Raphael Arndt, CIO Future Fund on Talks About Diversification and Risk (Part 2)

May 11, 2015 by Loch Adamson

#Australia sovereign fund CIO talks diversification & asset allocation #portfoliomanagment
#Australia Future Fund uses its cash position to balance #investmentrisk across its portfolio
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Founded in 2006, Australia’s A$117 billion ($93.4 billion) Future Fund is designed to bolster government finances by offsetting future public-sector superannuation liabilities from 2020. The fund takes a so-called total portfolio approach, which encourages sector experts to share their investment ideas, which often derive from broad-based themes such as demographic shifts or changes in resource availability.

Founded in 2006, Australia’s A$117 billion ($93.4 billion) Future Fund is designed to bolster government finances by offsetting future public-sector superannuation liabilities from 2020. The fund takes a so-called total portfolio approach, which encourages sector experts to share their investment ideas, which often derive from broad-based themes such as demographic shifts or changes in resource availability. 

Sovereign Wealth Center’s Victoria Barbary talked with CIO Raphael Arndt about what lies ahead for Future Fund. This is the second two part interview. The transcript has been edited for grammar, space and context.

How important is diversification to the Future Fund?

That’s an interesting question. We worry a lot about diversification at the fund portfolio level and that is quite important and we go to great lengths to ensure we have it. The reason we have quite big exposures to hedge fund strategies is to ensure that we want to diversify from equity risk. However, we don’t think about diversification within the equities portfolio or the hedge fund portfolio or the property portfolio. So we’re quite happy to have quite concentrated bets on investment ideas at the sector level provided that they’re not unduly concentrated at the overall fund level.

What’s your view on tactical asset allocation?

We don’t follow the asset allocation approach that’s typical in the industry and the best way I can use to describe what we do is that we do strategic asset allocation very frequently. So we don’t have a concept of a tactical asset allocation away from a benchmark — because we don’t use a benchmark. So we don’t really have a concept of tilting.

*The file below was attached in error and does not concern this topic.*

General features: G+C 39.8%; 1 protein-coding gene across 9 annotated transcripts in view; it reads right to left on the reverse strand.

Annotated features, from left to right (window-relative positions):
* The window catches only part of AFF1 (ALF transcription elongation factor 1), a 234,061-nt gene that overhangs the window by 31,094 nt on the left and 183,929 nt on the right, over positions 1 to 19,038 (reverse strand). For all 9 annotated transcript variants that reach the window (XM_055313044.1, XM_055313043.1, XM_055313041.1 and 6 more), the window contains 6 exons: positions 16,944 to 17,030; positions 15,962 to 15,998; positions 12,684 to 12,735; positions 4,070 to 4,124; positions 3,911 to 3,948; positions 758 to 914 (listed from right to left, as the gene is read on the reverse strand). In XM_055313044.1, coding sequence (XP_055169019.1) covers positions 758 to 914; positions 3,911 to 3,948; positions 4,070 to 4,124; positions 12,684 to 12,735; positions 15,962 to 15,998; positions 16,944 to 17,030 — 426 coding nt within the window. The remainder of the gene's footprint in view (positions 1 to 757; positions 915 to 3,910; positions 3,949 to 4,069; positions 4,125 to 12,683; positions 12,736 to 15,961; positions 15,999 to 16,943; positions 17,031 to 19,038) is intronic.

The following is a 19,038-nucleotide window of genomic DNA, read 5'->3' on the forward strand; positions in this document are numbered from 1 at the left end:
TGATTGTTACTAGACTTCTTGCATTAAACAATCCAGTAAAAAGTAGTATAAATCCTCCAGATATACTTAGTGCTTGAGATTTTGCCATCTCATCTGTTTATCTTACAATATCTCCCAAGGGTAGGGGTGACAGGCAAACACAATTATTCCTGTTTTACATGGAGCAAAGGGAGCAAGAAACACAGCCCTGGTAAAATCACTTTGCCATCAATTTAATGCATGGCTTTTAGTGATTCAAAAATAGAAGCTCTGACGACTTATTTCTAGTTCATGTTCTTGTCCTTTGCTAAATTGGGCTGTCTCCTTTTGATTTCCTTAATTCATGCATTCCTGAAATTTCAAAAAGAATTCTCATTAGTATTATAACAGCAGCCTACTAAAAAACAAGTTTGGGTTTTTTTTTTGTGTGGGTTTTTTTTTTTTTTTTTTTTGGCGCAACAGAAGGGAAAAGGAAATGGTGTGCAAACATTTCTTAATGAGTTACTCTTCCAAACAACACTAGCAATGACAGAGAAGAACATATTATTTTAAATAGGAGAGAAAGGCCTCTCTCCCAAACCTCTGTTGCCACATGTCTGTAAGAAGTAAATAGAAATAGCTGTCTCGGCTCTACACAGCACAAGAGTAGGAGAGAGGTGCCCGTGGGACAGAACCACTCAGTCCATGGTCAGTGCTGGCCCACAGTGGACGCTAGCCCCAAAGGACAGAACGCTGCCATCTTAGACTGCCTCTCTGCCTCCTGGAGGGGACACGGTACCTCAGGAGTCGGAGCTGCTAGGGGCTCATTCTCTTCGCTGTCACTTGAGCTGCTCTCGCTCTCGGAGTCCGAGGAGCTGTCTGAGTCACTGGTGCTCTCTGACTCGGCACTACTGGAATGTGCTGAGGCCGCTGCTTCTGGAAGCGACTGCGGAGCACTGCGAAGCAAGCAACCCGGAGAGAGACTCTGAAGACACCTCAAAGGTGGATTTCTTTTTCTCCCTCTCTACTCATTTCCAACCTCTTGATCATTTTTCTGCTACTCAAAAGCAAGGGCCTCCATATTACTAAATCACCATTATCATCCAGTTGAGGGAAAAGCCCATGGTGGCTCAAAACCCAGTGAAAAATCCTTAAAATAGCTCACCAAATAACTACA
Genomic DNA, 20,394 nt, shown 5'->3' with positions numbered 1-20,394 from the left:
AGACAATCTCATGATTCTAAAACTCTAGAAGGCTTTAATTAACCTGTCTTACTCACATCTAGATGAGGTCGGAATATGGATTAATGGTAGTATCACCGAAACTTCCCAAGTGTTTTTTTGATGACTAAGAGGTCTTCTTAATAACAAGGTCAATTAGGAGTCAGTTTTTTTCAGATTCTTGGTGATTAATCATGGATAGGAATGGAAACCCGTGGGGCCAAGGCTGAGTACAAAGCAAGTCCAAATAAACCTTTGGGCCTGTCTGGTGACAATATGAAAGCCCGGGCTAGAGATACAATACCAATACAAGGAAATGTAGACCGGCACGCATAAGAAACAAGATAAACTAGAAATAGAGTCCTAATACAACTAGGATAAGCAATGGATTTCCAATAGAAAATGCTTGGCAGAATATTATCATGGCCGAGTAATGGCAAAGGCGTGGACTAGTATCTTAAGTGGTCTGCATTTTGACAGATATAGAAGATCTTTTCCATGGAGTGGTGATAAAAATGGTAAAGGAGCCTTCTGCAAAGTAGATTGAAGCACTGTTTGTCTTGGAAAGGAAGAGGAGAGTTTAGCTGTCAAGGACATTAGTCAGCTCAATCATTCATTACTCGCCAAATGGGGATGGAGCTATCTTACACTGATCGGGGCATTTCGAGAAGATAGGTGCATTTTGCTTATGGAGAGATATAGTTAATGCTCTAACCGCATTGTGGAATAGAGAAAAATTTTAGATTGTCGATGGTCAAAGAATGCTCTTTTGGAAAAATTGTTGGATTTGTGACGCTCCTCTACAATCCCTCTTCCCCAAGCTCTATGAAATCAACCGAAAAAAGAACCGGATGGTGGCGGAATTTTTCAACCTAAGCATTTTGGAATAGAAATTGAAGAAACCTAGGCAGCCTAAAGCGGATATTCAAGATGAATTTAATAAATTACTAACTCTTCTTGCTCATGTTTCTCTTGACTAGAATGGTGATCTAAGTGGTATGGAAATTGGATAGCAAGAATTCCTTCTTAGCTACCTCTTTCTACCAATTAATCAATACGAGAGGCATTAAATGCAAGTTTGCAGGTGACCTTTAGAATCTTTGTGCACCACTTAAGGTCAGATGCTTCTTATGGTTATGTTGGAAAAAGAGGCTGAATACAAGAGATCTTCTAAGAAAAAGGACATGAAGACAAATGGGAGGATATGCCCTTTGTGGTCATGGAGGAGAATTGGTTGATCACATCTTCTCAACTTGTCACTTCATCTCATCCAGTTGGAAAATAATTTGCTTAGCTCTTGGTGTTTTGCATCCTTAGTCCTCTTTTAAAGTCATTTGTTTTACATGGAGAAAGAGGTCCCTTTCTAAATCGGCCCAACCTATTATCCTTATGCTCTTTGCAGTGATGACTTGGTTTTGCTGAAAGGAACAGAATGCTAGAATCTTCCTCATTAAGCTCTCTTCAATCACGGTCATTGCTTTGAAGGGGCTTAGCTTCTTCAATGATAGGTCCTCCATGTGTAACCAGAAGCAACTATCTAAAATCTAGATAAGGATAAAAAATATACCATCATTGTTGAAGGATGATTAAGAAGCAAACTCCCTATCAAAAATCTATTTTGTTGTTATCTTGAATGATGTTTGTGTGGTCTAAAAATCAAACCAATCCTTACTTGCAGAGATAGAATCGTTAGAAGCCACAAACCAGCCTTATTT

What we do is we look at the world and the risks and the range of scenarios that we see, and we look at the portfolio and the exposures and the relative risk-adjusted price of various assets and we decide what is the best portfolio to construct today based on those themes and then in six months we do it again. If the world changes materially within that six-month period then we will do it whenever we need to do it.

What are the advantages of this approach?

If one particular asset class is especially attractive you have access to it. You’re not constrained by some rules around how far you can depart from some benchmark. For example in 2009 we saw that debt was incredibly attractively priced given where the asset markets had got to after the financial crisis, and we increased the debt exposure from something quite low to 20 percent of the fund. And when the value of debt securities got bid up to the point where we thought that was no longer attractive we reduced the exposure down to something around 10 percent of the fund. 

Is moving such large positions a challenge?

Yes, its challenging to have conviction in your view, and of course you can and will be wrong from time to time. To move the physical asset portfolios you develop over time incurs quite high friction costs from trading positions in and out, not just in terms of buying the securities but also in terms of the impact on institutional culture. If you’ve got a big property team and they’ve bought some really exciting shopping centre in the middle of some big town and they think it’s a great asset then they won’t want to sell it typically.

So that’s why we focus on having a small team that’s connected to the whole portfolio and we use managers because it becomes much easier to make those kinds of decisions. If you manage things internally, it can become very hard to sell assets.